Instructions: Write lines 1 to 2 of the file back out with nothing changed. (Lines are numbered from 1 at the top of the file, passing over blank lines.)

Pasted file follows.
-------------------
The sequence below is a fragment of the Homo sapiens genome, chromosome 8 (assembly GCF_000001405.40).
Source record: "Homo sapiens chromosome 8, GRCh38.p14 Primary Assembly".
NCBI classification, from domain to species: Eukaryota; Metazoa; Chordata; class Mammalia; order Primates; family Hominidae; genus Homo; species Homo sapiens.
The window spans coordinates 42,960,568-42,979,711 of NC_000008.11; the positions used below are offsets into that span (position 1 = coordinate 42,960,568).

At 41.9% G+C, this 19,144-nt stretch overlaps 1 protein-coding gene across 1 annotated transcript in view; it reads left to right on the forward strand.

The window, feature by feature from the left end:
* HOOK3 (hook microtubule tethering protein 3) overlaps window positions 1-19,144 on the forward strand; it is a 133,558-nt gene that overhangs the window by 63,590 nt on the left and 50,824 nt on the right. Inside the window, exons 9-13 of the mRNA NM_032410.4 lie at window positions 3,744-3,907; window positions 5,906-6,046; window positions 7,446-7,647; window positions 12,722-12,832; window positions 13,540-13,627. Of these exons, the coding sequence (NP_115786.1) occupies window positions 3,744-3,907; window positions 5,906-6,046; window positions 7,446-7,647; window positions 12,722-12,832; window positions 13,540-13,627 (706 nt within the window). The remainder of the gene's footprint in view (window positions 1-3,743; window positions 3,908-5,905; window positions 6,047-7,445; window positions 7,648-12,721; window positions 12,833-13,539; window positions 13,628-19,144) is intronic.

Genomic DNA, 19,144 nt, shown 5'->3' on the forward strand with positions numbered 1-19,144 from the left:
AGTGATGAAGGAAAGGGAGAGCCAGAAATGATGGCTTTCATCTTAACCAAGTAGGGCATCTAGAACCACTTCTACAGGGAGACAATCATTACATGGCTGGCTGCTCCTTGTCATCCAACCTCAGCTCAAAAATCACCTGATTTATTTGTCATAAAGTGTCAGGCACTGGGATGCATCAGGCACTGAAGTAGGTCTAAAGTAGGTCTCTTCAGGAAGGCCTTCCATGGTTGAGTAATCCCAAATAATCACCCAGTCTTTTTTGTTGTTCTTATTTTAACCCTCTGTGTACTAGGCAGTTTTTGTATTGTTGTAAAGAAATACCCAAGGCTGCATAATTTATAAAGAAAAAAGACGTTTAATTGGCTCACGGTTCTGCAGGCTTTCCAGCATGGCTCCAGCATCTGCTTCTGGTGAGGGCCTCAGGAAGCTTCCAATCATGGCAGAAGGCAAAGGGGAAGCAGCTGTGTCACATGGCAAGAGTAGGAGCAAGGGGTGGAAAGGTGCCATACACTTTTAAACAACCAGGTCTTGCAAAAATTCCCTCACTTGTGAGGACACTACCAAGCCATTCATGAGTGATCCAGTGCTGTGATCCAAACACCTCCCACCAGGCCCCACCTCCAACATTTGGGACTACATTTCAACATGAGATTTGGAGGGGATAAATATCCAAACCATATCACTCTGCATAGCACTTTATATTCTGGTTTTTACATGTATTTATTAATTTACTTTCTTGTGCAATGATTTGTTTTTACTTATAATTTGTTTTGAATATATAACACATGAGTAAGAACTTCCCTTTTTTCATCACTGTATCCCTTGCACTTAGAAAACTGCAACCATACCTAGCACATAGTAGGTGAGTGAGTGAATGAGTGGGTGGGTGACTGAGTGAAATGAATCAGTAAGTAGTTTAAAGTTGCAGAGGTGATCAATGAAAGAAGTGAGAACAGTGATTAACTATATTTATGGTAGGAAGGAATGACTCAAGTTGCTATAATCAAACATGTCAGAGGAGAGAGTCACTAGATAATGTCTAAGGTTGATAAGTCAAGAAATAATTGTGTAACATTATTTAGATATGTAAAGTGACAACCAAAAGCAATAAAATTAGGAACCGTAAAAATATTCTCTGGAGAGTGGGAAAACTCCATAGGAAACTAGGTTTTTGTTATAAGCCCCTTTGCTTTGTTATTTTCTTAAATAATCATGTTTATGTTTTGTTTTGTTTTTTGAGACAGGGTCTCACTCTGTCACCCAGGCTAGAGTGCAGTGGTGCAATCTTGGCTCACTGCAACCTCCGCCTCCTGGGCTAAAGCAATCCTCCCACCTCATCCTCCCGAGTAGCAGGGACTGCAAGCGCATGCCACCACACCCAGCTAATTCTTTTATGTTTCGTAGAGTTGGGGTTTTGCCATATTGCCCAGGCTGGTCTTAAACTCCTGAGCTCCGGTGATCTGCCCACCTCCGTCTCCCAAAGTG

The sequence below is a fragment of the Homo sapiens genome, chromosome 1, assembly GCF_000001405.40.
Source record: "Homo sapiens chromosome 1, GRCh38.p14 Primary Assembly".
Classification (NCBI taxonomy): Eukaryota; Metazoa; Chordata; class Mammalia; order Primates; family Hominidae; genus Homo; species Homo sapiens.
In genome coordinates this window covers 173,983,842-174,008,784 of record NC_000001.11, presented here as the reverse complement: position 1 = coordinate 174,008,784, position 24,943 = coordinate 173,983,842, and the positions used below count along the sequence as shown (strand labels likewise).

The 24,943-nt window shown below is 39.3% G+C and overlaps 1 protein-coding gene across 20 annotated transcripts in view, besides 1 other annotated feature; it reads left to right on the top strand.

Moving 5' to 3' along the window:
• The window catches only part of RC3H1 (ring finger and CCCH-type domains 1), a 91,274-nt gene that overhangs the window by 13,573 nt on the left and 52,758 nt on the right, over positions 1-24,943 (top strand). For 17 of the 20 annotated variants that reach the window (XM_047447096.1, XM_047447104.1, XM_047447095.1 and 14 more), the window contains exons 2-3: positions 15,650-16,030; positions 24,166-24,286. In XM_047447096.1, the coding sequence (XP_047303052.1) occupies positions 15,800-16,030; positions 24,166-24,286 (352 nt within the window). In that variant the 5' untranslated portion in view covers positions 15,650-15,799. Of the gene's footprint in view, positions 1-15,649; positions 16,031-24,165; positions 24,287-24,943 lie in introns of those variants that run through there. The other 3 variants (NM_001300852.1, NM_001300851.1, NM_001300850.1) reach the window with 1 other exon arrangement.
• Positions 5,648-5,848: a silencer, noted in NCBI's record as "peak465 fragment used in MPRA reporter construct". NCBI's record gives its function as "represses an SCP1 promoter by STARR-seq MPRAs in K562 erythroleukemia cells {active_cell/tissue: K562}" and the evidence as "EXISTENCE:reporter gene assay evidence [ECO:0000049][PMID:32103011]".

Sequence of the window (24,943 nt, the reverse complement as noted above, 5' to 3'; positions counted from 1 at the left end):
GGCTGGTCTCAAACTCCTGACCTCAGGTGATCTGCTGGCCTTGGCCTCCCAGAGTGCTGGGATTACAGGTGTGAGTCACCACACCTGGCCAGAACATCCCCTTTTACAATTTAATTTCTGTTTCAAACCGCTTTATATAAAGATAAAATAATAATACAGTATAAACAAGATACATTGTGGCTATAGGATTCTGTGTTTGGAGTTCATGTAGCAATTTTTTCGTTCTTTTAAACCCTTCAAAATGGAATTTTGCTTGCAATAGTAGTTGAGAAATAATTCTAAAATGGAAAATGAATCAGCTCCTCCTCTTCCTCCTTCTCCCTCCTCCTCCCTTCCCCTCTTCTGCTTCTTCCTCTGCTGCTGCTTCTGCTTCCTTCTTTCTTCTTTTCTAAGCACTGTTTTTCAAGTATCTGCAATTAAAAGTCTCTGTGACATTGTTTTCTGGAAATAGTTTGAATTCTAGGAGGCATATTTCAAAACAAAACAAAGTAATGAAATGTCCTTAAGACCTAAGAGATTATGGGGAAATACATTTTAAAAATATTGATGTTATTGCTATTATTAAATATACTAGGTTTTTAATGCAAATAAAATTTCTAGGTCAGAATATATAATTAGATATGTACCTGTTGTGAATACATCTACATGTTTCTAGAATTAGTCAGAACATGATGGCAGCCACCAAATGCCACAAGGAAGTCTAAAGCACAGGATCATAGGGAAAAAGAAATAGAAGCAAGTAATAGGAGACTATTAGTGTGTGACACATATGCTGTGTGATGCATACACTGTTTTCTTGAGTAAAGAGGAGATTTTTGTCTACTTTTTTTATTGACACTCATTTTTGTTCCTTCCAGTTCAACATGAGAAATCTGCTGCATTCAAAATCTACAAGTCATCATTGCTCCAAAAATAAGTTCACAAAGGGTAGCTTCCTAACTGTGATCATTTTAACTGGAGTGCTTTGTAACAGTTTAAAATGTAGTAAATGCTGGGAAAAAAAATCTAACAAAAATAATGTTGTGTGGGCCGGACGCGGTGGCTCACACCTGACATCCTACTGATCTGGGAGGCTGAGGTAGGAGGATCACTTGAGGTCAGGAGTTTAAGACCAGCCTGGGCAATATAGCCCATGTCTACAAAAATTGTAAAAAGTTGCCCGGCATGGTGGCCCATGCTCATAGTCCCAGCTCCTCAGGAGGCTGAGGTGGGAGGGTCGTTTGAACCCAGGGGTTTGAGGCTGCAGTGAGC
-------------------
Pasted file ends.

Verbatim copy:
The sequence below is a fragment of the Homo sapiens genome, chromosome 8 (assembly GCF_000001405.40).
Source record: "Homo sapiens chromosome 8, GRCh38.p14 Primary Assembly".